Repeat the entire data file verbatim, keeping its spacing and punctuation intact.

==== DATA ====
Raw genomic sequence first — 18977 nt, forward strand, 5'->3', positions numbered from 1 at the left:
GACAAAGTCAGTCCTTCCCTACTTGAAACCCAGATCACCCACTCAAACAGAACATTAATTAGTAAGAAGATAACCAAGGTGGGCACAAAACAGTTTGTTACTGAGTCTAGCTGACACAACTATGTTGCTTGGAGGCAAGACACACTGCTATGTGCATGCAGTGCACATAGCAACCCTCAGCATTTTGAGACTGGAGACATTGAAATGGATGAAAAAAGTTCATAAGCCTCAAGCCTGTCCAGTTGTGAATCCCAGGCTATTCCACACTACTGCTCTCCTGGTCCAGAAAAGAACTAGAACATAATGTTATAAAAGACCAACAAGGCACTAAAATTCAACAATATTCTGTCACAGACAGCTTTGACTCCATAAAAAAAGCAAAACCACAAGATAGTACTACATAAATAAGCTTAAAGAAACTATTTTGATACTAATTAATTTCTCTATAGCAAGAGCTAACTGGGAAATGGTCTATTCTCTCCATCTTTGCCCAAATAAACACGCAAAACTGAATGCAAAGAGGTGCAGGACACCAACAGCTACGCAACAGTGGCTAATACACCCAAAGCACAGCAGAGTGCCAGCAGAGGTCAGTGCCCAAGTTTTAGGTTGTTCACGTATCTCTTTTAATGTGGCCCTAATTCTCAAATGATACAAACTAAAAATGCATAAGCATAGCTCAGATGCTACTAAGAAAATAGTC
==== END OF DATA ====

Raw genomic sequence first — 18977 nt, forward strand, 5'->3', positions numbered from 1 at the left:
GACAAAGTCAGTCCTTCCCTACTTGAAACCCAGATCACCCACTCAAACAGAACATTAATTAGTAAGAAGATAACCAAGGTGGGCACAAAACAGTTTGTTACTGAGTCTAGCTGACACAACTATGTTGCTTGGAGGCAAGACACACTGCTATGTGCATGCAGTGCACATAGCAACCCTCAGCATTTTGAGACTGGAGACATTGAAATGGATGAAAAAAGTTCATAAGCCTCAAGCCTGTCCAGTTGTGAATCCCAGGCTATTCCACACTACTGCTCTCCTGGTCCAGAAAAGAACTAGAACATAATGTTATAAAAGACCAACAAGGCACTAAAATTCAACAATATTCTGTCACAGACAGCTTTGACTCCATAAAAAAAGCAAAACCACAAGATAGTACTACATAAATAAGCTTAAAGAAACTATTTTGATACTAATTAATTTCTCTATAGCAAGAGCTAACTGGGAAATGGTCTATTCTCTCCATCTTTGCCCAAATAAACACGCAAAACTGAATGCAAAGAGGTGCAGGACACCAACAGCTACGCAACAGTGGCTAATACACCCAAAGCACAGCAGAGTGCCAGCAGAGGTCAGTGCCCAAGTTTTAGGTTGTTCACGTATCTCTTTTAATGTGGCCCTAATTCTCAAATGATACAAACTAAAAATGCATAAGCATAGCTCAGATGCTACTAAGAAAATAGTC